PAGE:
OTHER TEAMS SPEAK OUT: Eagles Owner Jeff Lurie said that he "definitely will explore the possibility of a Philadelphia Super Bowl, but acknowledged that warm-weather cities or cities with a domed stadium always are going to have the upper hand." Lurie: "We certainly have an outstanding combination of assets, including an expansive infrastructure built to host large events and conventions. ... If the league supports more northern games, we would pursue" (PHILADELPHIA DAILY NEWS, 5/26). Bears President & CEO Ted Phillips said it is "hard to say" whether other cold-weather sites might be considered. Philips: "I would look at it as more of a unique opportunity, but that doesn't prevent anybody from applying if they meet all the qualifications" (CHICAGO SUN-TIMES, 5/26). Ravens coach John Harbaugh: "You put one in New York, then come on down here to Baltimore and we'll have a Super Bowl, too. That's what I'd be for. Baltimore built a stadium, put a lot of money into a brand new stadium. So you start bringing it up here, I think we want one" (BALTIMORESUN.com, 5/25). Meanwhile, in Boston, Albert Breer notes Robert Kraft "wasn't particularly optimistic that the Patriots would ever be able to lure the Super Bowl to Gillette Stadium." Kraft: "I think for us it's probably, realistically, not going to happen" (BOSTON GLOBE, 5/26). Broncos CEO Joe Ellis in an e-mail said there are "no plans" for Denver to pursue the Super Bowl. But in Colorado Springs, Frank Schwab noted Bowlen has “publicly stated his desire for Denver to host a Super Bowl before, so there’s a chance he could try again” (GAZETTE.com, 5/25).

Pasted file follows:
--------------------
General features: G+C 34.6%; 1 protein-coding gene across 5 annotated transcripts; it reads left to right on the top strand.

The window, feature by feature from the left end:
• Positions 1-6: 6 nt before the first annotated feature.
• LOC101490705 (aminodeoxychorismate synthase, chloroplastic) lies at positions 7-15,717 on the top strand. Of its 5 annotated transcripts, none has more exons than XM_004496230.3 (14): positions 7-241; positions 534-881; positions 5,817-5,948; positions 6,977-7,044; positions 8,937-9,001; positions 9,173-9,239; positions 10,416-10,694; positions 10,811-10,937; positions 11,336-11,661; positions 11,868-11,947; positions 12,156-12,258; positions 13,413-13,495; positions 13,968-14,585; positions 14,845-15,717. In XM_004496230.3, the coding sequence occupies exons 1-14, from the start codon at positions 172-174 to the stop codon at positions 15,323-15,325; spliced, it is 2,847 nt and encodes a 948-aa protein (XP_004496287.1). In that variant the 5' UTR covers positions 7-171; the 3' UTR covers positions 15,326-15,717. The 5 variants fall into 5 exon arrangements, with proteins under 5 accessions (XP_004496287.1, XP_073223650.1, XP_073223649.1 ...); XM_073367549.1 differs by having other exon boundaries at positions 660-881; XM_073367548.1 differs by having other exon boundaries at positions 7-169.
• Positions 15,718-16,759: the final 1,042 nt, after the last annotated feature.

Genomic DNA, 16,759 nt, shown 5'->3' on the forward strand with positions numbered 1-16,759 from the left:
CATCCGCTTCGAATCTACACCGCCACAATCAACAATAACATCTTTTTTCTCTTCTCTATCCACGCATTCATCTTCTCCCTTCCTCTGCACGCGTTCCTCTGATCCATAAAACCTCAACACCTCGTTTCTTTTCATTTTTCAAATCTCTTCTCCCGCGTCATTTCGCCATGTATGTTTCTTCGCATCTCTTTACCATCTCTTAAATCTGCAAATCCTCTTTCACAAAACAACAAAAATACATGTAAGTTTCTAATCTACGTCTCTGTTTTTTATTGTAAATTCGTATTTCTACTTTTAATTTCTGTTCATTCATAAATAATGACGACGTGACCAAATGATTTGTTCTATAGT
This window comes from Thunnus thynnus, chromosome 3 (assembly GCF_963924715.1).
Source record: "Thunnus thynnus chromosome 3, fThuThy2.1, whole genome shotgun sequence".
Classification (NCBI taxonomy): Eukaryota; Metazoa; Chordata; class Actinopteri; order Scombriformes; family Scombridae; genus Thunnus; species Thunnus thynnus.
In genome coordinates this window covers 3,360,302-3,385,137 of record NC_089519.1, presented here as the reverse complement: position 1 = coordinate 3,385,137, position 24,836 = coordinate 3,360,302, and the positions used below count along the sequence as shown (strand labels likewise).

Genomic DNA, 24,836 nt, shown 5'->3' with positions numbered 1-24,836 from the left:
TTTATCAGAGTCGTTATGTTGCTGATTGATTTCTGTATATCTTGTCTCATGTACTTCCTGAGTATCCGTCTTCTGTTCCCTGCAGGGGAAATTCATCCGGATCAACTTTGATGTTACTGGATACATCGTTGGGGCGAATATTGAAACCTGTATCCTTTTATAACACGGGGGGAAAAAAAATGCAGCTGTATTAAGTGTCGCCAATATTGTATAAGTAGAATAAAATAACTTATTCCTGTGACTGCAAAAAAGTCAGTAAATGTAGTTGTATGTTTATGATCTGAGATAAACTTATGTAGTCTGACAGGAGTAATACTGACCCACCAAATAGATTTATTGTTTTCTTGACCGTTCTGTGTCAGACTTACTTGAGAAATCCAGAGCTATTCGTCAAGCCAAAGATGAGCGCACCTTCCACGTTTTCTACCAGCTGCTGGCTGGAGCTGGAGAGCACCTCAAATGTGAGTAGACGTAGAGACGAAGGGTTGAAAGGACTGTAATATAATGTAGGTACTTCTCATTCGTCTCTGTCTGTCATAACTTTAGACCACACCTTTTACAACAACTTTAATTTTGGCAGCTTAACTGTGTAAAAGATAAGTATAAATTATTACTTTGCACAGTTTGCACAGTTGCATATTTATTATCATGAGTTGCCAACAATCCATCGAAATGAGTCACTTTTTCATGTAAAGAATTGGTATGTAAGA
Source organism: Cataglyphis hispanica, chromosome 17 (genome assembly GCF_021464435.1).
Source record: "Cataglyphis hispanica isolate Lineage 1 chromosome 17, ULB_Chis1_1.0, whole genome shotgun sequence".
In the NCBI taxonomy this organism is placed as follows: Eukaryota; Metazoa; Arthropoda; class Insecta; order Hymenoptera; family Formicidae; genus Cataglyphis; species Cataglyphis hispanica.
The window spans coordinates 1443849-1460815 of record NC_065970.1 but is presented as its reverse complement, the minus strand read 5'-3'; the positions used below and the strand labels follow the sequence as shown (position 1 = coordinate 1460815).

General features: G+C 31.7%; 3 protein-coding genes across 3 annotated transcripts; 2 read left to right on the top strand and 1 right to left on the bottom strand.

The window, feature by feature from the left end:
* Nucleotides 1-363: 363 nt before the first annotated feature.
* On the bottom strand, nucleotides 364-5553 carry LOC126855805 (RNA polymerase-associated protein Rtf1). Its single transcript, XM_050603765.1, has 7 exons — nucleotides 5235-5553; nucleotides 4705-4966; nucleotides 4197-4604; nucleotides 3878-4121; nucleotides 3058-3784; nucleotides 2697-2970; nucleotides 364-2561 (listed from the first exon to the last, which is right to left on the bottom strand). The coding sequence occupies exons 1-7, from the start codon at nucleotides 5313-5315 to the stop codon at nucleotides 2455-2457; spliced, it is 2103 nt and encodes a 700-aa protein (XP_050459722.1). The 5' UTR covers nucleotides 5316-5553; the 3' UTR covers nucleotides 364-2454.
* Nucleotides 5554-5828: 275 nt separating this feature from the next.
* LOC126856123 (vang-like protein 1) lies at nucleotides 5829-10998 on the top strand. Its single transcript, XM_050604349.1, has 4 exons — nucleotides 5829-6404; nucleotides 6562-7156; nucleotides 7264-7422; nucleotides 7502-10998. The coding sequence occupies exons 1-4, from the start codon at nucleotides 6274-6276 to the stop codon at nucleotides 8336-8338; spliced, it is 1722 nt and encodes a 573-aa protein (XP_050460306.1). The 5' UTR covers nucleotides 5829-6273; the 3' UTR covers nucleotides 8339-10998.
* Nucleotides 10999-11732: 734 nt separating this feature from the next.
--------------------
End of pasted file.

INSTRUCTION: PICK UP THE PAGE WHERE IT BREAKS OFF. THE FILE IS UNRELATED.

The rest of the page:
SOON TO BE A TREND? In N.Y., Judy Battista writes cold-weather Super Bowls "are unlikely to become the norm, but the NFL has made no promise that the New York-New Jersey game would be a one-time cold-weather event" (N.Y. TIMES, 5/26). The WALL STREET JOURNAL's Darren Everson writes, "Enough with Super Bowls in Tampa and Jacksonville." It is "easy to understand why the NFL has, until now, put the Super Bowl in a warm place." The league "wanted to make sure people would go," but those days "are over" (WALL STREET JOURNAL, 5/26). Meanwhile, in L.A., Sam Farmer wrote it will be "very interesting to see what happens this decade" in terms of future Super Bowl sites, "because it's entirely possible there will Super Bowls in Los Angeles and London, whether those cities have teams or not." DC, Chicago and New England "can also make compelling arguments for playing host to the games" (LATIMES.com, 5/25).